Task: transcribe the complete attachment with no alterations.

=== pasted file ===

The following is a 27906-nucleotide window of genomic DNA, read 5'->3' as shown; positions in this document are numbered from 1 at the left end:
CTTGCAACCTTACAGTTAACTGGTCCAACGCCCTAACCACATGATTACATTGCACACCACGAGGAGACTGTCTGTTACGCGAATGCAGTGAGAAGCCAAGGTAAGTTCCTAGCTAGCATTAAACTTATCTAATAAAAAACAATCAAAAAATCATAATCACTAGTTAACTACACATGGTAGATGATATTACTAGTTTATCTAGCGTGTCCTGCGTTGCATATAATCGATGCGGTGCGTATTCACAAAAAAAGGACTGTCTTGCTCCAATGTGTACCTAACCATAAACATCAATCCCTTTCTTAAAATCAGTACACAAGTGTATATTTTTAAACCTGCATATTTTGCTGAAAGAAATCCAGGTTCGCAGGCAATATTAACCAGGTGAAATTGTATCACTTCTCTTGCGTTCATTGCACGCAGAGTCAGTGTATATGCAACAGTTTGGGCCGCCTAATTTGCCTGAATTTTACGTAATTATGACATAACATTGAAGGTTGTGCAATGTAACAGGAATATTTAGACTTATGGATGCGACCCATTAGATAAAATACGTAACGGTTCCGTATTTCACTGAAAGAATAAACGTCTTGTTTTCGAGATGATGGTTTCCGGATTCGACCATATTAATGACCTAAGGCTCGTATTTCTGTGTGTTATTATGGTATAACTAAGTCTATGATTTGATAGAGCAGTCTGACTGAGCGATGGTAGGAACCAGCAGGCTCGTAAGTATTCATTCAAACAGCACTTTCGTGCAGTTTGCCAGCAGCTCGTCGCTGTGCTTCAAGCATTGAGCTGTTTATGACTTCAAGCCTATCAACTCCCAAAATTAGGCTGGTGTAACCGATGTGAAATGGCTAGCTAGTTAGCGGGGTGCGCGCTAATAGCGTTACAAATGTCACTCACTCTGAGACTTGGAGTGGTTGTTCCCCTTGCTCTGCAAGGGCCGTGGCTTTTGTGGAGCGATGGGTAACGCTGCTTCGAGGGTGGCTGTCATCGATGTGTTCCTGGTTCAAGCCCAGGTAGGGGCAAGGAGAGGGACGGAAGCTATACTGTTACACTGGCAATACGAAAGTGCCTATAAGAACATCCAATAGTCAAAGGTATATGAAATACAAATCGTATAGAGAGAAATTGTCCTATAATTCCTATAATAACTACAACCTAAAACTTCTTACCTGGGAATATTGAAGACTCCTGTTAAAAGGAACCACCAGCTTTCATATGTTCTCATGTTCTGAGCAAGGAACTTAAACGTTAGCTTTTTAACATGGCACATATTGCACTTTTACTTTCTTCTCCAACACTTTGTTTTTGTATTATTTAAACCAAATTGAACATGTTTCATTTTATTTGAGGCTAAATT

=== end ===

The following is a 27906-nucleotide window of genomic DNA, read 5'->3' as shown; positions in this document are numbered from 1 at the left end:
CTTGCAACCTTACAGTTAACTGGTCCAACGCCCTAACCACATGATTACATTGCACACCACGAGGAGACTGTCTGTTACGCGAATGCAGTGAGAAGCCAAGGTAAGTTCCTAGCTAGCATTAAACTTATCTAATAAAAAACAATCAAAAAATCATAATCACTAGTTAACTACACATGGTAGATGATATTACTAGTTTATCTAGCGTGTCCTGCGTTGCATATAATCGATGCGGTGCGTATTCACAAAAAAAGGACTGTCTTGCTCCAATGTGTACCTAACCATAAACATCAATCCCTTTCTTAAAATCAGTACACAAGTGTATATTTTTAAACCTGCATATTTTGCTGAAAGAAATCCAGGTTCGCAGGCAATATTAACCAGGTGAAATTGTATCACTTCTCTTGCGTTCATTGCACGCAGAGTCAGTGTATATGCAACAGTTTGGGCCGCCTAATTTGCCTGAATTTTACGTAATTATGACATAACATTGAAGGTTGTGCAATGTAACAGGAATATTTAGACTTATGGATGCGACCCATTAGATAAAATACGTAACGGTTCCGTATTTCACTGAAAGAATAAACGTCTTGTTTTCGAGATGATGGTTTCCGGATTCGACCATATTAATGACCTAAGGCTCGTATTTCTGTGTGTTATTATGGTATAACTAAGTCTATGATTTGATAGAGCAGTCTGACTGAGCGATGGTAGGAACCAGCAGGCTCGTAAGTATTCATTCAAACAGCACTTTCGTGCAGTTTGCCAGCAGCTCGTCGCTGTGCTTCAAGCATTGAGCTGTTTATGACTTCAAGCCTATCAACTCCCAAAATTAGGCTGGTGTAACCGATGTGAAATGGCTAGCTAGTTAGCGGGGTGCGCGCTAATAGCGTTACAAATGTCACTCACTCTGAGACTTGGAGTGGTTGTTCCCCTTGCTCTGCAAGGGCCGTGGCTTTTGTGGAGCGATGGGTAACGCTGCTTCGAGGGTGGCTGTCATCGATGTGTTCCTGGTTCAAGCCCAGGTAGGGGCAAGGAGAGGGACGGAAGCTATACTGTTACACTGGCAATACGAAAGTGCCTATAAGAACATCCAATAGTCAAAGGTATATGAAATACAAATCGTATAGAGAGAAATTGTCCTATAATTCCTATAATAACTACAACCTAAAACTTCTTACCTGGGAATATTGAAGACTCCTGTTAAAAGGAACCACCAGCTTTCATATGTTCTCATGTTCTGAGCAAGGAACTTAAACGTTAGCTTTTTAACATGGCACATATTGCACTTTTACTTTCTTCTCCAACACTTTGTTTTTGTATTATTTAAACCAAATTGAACATGTTTCATTTTATTTGAGGCTAAATT